Monday, May 31, 2010

Blog of the Month - True Up

So many nice blogs out there and I feel like sharing. It is time for blog of the month!

Do you like fabric? Then you will love Kim Kight's blog called True Up. It is all about fabric all the time. I see it as my higher education program for fabric and fabric design in particular. At first I got even a bit intimidated and overwhelmed by all the information. How can I ever learn all of this? The overall tone is however very positive and encouraging so don't be afraid.

Kim reviews all the most interesting new fabrics on the market but gives also attention to new upcoming designers. She is just so unbelievably generous! Every now and then she has designer interviews that I love to read. In her Textile Stew she gives the best links to what is going on in the blogging world. On Sundays you can check who is having fabric sales, international shops included. I love her international approach. There is no borders when it comes to love and fabric!

If you are looking for a fun but informative blog about fabrcis you need to look no further.

Sunday, May 23, 2010


I have not (yet) found anyone who shares my enthusiasm over growing beans. Which makes me kind of a geek, i guess. I think it is the most amazing thing. You put the beans in the ground. Then for few weeks nothing happens. And then in just few days this comes up:

The magic doesn't end here. If everything goes well, one day you will find a very rewarding surprise under the leaves. 

Thursday, May 13, 2010

The Baby Blanket

Here it is! The baby blanket is all done and ship to the little baby. It is made of soft cotton jersey, both the top and the backing and the batting is 100 % cotton. The most important principle for me was to make it as baby-friendly as it can be. It is soft, it can be washed in 60 degrees Celsius and the colors I used are high quality non-toxic textile colors (although I would not use anything else for any of my projects).

The Making of
The cotton jersey was quite challenging to work with because it stretches so much but totally worth it being so soft. I actually don’t believe I managed to make a real rectangle of it but close enough. I did not want to use interfacing since I was afraid that it would then loose some of the softness. I first printed the top fabric using a simple self made stencil.  For quilting I used two shades of embroidery thread and big stitches. The quilting part was really fun to do. The most challenging part by far was the binding. I decided to do the double fold French binding and it took me trial and error and three different sources, but I did finally got it and it was so worth it! Here are the sources I used:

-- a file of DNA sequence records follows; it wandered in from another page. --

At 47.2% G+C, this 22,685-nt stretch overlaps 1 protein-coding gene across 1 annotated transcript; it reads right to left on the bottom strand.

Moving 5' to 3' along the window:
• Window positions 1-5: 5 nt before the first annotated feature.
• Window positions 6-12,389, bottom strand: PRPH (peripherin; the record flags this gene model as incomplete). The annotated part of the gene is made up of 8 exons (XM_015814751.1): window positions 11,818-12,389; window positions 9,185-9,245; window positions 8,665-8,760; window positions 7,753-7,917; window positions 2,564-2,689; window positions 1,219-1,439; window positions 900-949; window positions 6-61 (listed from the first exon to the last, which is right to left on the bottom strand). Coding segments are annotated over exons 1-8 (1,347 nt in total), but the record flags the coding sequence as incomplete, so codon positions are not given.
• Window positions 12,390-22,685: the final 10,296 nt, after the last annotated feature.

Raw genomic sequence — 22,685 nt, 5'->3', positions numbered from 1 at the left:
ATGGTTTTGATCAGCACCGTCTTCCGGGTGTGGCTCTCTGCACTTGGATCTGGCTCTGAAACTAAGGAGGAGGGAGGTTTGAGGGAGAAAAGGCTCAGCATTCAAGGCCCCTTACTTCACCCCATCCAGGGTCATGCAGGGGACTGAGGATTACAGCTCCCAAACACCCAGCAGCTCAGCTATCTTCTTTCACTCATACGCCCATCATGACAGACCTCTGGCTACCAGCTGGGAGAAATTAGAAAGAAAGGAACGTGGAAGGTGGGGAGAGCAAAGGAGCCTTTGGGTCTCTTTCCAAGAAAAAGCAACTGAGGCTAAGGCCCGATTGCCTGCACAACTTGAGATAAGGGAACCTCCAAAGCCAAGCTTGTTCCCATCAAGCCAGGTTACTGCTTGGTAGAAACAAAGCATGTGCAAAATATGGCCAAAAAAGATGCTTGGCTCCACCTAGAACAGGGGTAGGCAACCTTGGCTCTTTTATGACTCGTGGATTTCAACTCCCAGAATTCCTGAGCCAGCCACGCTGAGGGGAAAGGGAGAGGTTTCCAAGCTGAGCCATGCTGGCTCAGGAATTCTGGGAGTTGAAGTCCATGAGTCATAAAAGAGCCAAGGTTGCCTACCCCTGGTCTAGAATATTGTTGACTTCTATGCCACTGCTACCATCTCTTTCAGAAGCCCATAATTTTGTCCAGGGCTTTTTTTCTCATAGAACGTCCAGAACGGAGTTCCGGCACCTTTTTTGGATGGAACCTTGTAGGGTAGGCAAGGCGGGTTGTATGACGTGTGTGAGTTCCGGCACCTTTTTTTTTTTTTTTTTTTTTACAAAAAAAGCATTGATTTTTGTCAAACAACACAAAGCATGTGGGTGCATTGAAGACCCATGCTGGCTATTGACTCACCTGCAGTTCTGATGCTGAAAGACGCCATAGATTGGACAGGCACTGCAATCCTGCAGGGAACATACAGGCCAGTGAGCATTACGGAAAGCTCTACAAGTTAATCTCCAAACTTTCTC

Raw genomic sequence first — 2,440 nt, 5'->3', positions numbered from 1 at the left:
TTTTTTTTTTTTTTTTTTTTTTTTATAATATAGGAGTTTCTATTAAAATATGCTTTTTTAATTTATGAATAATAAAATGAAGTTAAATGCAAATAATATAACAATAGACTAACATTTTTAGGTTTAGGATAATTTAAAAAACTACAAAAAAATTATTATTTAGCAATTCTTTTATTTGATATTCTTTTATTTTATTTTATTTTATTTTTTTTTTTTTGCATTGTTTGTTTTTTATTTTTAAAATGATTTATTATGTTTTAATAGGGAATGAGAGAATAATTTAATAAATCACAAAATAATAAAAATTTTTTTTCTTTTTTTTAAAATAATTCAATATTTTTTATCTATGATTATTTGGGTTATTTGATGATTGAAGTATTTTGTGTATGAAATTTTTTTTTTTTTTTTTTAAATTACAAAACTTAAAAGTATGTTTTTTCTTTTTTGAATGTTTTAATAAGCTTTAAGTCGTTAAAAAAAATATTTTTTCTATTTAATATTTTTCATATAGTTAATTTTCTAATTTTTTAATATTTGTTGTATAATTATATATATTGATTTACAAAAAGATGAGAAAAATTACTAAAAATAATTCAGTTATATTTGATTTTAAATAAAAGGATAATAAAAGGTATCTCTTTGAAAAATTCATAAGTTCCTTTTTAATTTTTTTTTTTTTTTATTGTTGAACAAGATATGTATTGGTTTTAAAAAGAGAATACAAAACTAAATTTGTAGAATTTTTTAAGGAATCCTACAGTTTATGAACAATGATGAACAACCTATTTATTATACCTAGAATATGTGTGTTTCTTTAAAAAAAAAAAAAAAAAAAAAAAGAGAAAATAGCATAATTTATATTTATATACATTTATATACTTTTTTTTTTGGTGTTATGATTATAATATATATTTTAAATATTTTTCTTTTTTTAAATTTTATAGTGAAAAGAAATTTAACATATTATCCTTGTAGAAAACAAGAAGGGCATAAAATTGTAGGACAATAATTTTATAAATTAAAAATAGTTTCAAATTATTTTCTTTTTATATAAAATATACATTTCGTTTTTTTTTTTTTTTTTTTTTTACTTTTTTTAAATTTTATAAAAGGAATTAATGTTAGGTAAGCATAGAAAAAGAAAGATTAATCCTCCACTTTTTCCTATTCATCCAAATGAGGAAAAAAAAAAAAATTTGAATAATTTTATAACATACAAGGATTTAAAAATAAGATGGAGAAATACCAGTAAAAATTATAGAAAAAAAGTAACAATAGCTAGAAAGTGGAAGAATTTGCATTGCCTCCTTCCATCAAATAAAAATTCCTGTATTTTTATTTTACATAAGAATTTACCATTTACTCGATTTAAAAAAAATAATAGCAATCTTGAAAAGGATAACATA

* and Anna Maria Horner's book Seams to Me

For the next time I would like to remind myself to
 * mark very clearly the stitch line
 * by some proper stenciling tools 

All in all I'm very pleased with the quilt. It has a homemade-feel to it that I think makes it very cozy. If you like more professional clean cut looking quilt I think it would be hard to make it with the techniques I used so this might not be a project for you.

A Bonus Quilt
The little baby I made the quilt for has a 2 year old sister and of course I had to make something for her as well. I made little doll quilt using fabric scraps that I buy from here. I started and finished the project the evening before I sent the package and did not have time to take daylight pictures. The colors look much better in real life. It was lot of fun to work with this very colorful mini-quilt after working with only blue and white.
I did not add any batting to it. Inspired by the binding experience with the first quilt I tried to make bias cut binding for this one and I must say I still don't like cutting them. I thought I would not have time to hand sew the binding so I tried to topstitch it. It turned out that I'm still terrible at it. So it saved me no time and looks much worse than if I just hand blind stitched the backside. I hope the doll won't mind.